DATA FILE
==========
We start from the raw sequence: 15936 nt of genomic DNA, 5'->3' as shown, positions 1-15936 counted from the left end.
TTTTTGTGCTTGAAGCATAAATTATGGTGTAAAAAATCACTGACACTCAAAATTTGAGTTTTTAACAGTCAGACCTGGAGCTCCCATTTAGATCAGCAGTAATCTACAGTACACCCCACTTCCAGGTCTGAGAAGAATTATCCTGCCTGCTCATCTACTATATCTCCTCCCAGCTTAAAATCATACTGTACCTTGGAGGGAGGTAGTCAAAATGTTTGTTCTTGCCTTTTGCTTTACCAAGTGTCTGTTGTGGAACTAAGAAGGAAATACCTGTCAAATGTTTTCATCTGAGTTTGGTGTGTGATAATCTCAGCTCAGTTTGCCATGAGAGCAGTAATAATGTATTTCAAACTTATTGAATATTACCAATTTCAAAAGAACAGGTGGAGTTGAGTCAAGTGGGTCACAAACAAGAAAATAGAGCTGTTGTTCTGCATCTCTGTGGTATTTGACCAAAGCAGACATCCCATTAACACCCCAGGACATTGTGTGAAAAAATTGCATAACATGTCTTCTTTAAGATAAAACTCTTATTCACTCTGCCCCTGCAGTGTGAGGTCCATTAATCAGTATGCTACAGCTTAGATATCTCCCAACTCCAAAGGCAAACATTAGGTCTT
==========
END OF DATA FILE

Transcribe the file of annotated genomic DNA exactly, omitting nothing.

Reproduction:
We start from the raw sequence: 15936 nt of genomic DNA, 5'->3' as shown, positions 1-15936 counted from the left end.
TTTTTGTGCTTGAAGCATAAATTATGGTGTAAAAAATCACTGACACTCAAAATTTGAGTTTTTAACAGTCAGACCTGGAGCTCCCATTTAGATCAGCAGTAATCTACAGTACACCCCACTTCCAGGTCTGAGAAGAATTATCCTGCCTGCTCATCTACTATATCTCCTCCCAGCTTAAAATCATACTGTACCTTGGAGGGAGGTAGTCAAAATGTTTGTTCTTGCCTTTTGCTTTACCAAGTGTCTGTTGTGGAACTAAGAAGGAAATACCTGTCAAATGTTTTCATCTGAGTTTGGTGTGTGATAATCTCAGCTCAGTTTGCCATGAGAGCAGTAATAATGTATTTCAAACTTATTGAATATTACCAATTTCAAAAGAACAGGTGGAGTTGAGTCAAGTGGGTCACAAACAAGAAAATAGAGCTGTTGTTCTGCATCTCTGTGGTATTTGACCAAAGCAGACATCCCATTAACACCCCAGGACATTGTGTGAAAAAATTGCATAACATGTCTTCTTTAAGATAAAACTCTTATTCACTCTGCCCCTGCAGTGTGAGGTCCATTAATCAGTATGCTACAGCTTAGATATCTCCCAACTCCAAAGGCAAACATTAGGTCTT